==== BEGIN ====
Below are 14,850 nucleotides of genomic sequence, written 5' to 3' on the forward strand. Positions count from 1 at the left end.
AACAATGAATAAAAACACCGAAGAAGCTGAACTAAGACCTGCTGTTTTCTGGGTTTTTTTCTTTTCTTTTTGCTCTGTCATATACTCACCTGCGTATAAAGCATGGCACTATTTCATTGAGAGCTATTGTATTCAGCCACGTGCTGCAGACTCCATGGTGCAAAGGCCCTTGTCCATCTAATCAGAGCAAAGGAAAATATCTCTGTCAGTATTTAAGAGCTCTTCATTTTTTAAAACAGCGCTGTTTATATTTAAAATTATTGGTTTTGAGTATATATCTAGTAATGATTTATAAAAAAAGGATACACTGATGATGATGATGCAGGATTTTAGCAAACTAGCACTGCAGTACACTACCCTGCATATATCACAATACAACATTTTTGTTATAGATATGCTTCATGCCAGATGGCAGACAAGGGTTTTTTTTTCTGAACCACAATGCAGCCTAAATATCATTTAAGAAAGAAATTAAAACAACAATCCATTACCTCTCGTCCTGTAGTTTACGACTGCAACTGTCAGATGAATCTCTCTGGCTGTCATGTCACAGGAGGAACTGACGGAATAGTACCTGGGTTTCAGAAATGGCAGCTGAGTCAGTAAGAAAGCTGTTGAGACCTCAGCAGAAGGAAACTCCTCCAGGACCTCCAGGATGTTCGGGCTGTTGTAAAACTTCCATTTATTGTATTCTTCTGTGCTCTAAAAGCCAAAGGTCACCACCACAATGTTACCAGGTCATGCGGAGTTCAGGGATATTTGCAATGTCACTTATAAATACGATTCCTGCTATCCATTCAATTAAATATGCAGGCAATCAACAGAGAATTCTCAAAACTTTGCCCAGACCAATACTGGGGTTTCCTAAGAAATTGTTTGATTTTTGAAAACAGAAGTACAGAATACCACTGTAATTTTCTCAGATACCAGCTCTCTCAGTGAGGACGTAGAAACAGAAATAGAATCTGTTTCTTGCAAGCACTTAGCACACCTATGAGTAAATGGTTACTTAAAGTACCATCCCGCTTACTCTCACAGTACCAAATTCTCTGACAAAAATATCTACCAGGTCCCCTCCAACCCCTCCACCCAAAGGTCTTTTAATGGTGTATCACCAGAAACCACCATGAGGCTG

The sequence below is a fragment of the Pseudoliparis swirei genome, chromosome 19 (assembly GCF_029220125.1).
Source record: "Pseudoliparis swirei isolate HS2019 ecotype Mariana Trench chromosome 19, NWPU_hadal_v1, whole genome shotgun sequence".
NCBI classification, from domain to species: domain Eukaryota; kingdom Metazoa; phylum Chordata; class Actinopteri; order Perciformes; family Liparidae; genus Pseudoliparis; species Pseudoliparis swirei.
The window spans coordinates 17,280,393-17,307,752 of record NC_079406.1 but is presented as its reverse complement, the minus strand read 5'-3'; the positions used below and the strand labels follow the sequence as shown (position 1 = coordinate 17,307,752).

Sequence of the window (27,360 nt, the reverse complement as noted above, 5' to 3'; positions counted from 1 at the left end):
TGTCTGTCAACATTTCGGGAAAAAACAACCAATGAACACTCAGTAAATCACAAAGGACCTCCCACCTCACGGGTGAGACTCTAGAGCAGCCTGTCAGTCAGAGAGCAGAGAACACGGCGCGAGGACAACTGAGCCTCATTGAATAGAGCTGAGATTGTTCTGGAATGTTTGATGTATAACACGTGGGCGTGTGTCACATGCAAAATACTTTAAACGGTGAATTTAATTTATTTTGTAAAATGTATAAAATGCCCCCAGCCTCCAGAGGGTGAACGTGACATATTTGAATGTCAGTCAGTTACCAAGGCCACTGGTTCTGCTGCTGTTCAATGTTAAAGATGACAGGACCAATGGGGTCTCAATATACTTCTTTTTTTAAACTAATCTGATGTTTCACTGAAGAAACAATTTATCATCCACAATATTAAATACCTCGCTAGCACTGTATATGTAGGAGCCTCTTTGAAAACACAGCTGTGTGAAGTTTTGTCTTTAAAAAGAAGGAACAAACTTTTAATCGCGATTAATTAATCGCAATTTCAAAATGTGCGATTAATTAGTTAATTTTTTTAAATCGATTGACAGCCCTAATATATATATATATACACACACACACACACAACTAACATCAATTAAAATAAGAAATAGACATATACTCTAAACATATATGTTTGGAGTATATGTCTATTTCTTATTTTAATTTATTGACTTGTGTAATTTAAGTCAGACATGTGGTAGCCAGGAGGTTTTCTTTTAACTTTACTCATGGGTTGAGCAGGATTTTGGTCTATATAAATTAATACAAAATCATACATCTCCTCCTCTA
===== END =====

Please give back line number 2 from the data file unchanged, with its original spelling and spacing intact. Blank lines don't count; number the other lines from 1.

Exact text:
AACAATGAATAAAAACACCGAAGAAGCTGAACTAAGACCTGCTGTTTTCTGGGTTTTTTTCTTTTCTTTTTGCTCTGTCATATACTCACCTGCGTATAAAGCATGGCACTATTTCATTGAGAGCTATTGTATTCAGCCACGTGCTGCAGACTCCATGGTGCAAAGGCCCTTGTCCATCTAATCAGAGCAAAGGAAAATATCTCTGTCAGTATTTAAGAGCTCTTCATTTTTTAAAACAGCGCTGTTTATATTTAAAATTATTGGTTTTGAGTATATATCTAGTAATGATTTATAAAAAAAGGATACACTGATGATGATGATGCAGGATTTTAGCAAACTAGCACTGCAGTACACTACCCTGCATATATCACAATACAACATTTTTGTTATAGATATGCTTCATGCCAGATGGCAGACAAGGGTTTTTTTTTCTGAACCACAATGCAGCCTAAATATCATTTAAGAAAGAAATTAAAACAACAATCCATTACCTCTCGTCCTGTAGTTTACGACTGCAACTGTCAGATGAATCTCTCTGGCTGTCATGTCACAGGAGGAACTGACGGAATAGTACCTGGGTTTCAGAAATGGCAGCTGAGTCAGTAAGAAAGCTGTTGAGACCTCAGCAGAAGGAAACTCCTCCAGGACCTCCAGGATGTTCGGGCTGTTGTAAAACTTCCATTTATTGTATTCTTCTGTGCTCTAAAAGCCAAAGGTCACCACCACAATGTTACCAGGTCATGCGGAGTTCAGGGATATTTGCAATGTCACTTATAAATACGATTCCTGCTATCCATTCAATTAAATATGCAGGCAATCAACAGAGAATTCTCAAAACTTTGCCCAGACCAATACTGGGGTTTCCTAAGAAATTGTTTGATTTTTGAAAACAGAAGTACAGAATACCACTGTAATTTTCTCAGATACCAGCTCTCTCAGTGAGGACGTAGAAACAGAAATAGAATCTGTTTCTTGCAAGCACTTAGCACACCTATGAGTAAATGGTTACTTAAAGTACCATCCCGCTTACTCTCACAGTACCAAATTCTCTGACAAAAATATCTACCAGGTCCCCTCCAACCCCTCCACCCAAAGGTCTTTTAATGGTGTATCACCAGAAACCACCATGAGGCTG